J

Jacquie

Guest
Mines bark free woodfibre - a great surface for if your prone to hitting the deck, it's like landing on a mattress. :D
 

Shadowlark

Tripp and Olly
Dec 31, 2005
2,596
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Red Deer, Alberta, Canada
Sand and clean shavings at ours - more shavings then anything tho, it's very soft and easy to maintain. As the shavings get worked in they end up like sand.. hmm I guess one could say we are riding on saw dust!
 

Izod1360

New Member
Jun 12, 2004
1,959
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New York
our is dirt with rubber in it. we get the rubber from old tires! its very nice. and our 2 outdoor ones have sand.
 

Bay Mare

www.maggieslaw.co.uk
Jun 21, 2004
9,972
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In my jods!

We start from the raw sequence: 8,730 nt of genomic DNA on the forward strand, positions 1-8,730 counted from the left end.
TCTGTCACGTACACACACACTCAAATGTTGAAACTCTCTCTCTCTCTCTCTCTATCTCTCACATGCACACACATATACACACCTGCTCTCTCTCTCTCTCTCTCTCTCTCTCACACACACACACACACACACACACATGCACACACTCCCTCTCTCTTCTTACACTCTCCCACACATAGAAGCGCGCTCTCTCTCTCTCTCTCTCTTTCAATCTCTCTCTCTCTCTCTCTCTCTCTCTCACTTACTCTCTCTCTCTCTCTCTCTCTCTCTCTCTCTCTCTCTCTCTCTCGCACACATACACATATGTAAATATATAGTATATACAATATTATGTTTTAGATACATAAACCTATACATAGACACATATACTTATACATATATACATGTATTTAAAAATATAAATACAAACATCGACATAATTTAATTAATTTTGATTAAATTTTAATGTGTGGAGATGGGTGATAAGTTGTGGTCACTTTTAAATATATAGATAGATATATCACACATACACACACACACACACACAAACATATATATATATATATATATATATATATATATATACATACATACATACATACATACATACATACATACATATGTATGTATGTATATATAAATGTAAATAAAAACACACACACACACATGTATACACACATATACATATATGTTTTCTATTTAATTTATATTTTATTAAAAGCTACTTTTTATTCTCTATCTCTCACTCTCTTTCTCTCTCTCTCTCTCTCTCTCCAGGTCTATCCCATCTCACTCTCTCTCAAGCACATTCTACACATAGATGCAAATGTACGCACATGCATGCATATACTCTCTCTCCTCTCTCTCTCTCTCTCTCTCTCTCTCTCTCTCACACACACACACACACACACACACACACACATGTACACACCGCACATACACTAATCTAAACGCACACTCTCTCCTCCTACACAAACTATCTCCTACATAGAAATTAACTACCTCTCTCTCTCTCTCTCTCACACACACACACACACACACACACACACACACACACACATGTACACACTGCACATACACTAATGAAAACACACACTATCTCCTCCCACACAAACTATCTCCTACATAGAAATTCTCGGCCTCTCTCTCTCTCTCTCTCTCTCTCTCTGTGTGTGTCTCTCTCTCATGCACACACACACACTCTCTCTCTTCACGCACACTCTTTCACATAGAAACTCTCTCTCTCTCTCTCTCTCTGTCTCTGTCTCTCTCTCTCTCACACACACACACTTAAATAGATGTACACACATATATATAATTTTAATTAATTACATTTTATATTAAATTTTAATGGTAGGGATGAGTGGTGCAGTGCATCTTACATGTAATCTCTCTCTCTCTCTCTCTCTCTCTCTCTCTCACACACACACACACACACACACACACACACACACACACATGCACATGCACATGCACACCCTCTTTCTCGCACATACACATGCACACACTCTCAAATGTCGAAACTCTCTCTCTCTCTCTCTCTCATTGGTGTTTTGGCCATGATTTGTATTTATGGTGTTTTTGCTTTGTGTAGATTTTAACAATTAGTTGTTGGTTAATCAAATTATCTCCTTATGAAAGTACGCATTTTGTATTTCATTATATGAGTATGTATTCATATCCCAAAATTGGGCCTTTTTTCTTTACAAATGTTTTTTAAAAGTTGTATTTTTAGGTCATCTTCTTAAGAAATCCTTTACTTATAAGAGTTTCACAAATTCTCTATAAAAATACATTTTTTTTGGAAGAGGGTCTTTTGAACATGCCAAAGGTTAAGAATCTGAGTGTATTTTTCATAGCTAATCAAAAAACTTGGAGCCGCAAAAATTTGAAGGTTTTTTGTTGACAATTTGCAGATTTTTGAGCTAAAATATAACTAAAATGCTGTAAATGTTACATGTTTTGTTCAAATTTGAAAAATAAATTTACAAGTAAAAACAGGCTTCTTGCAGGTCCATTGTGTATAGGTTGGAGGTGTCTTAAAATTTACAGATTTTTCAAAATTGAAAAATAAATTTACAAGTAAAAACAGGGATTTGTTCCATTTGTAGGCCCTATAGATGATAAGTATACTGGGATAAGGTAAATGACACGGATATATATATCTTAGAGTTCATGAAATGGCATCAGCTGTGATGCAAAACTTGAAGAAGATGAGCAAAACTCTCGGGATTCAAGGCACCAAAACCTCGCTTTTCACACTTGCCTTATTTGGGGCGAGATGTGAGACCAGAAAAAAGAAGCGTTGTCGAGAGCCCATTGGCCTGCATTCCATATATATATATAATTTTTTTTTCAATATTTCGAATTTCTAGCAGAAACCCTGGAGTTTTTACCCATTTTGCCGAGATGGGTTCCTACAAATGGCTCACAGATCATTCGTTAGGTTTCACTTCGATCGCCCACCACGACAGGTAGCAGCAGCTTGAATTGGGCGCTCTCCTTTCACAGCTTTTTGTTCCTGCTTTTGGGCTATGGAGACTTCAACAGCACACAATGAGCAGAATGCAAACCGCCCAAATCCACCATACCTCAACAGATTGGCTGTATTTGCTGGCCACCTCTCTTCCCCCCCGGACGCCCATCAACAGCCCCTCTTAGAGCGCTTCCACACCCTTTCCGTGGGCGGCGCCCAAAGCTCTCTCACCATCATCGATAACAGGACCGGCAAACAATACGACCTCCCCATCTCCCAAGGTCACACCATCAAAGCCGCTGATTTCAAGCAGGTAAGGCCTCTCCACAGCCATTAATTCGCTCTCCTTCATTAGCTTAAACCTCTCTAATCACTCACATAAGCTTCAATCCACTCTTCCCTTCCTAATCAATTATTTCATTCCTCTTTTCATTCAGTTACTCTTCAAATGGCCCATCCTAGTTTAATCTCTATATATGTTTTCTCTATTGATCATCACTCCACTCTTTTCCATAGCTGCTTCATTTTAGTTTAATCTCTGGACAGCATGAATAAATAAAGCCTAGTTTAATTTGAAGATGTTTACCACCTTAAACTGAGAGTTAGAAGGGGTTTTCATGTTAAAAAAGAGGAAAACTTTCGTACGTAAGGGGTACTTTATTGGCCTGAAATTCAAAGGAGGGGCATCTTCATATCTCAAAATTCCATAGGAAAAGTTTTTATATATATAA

www.geocities.com
Sand and rubber. It's great and has stood up really well through the winter.

We previously had wood chip which was absolutelybloodyawful :( I wouldn't, by choice, ride on wood chip again.

I've ridden on a 'sand' (it was the particle stuff with coloured bits of 'sand' mixed in) arena and it was nice too, great to fall off on :)
 

Mehitabel

New Member
Mar 27, 2001
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london/dorset
rehorses.com
we've got 2 woodchip schools and one sand and rubber one. the woodchip ones are fine, although they take a fair bit of maintenance. luckily we have the hands to do it and Mr YM is a tree surgeon, so we can get the woodchips for them with no trouble.
 

Jessey

Well-Known Member
Dec 20, 2004
20,363
10,523
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Suffolk, UK
We have sand, on sandy soil (no real base) and it just gets deeper and deeper, outside we just ride in the fields so its grass but as the whole area is sand soil it turns to sand in no time.
Used to have grass on clay and that was terrible, just a boggy mess and in summer it was all rutty and nasty.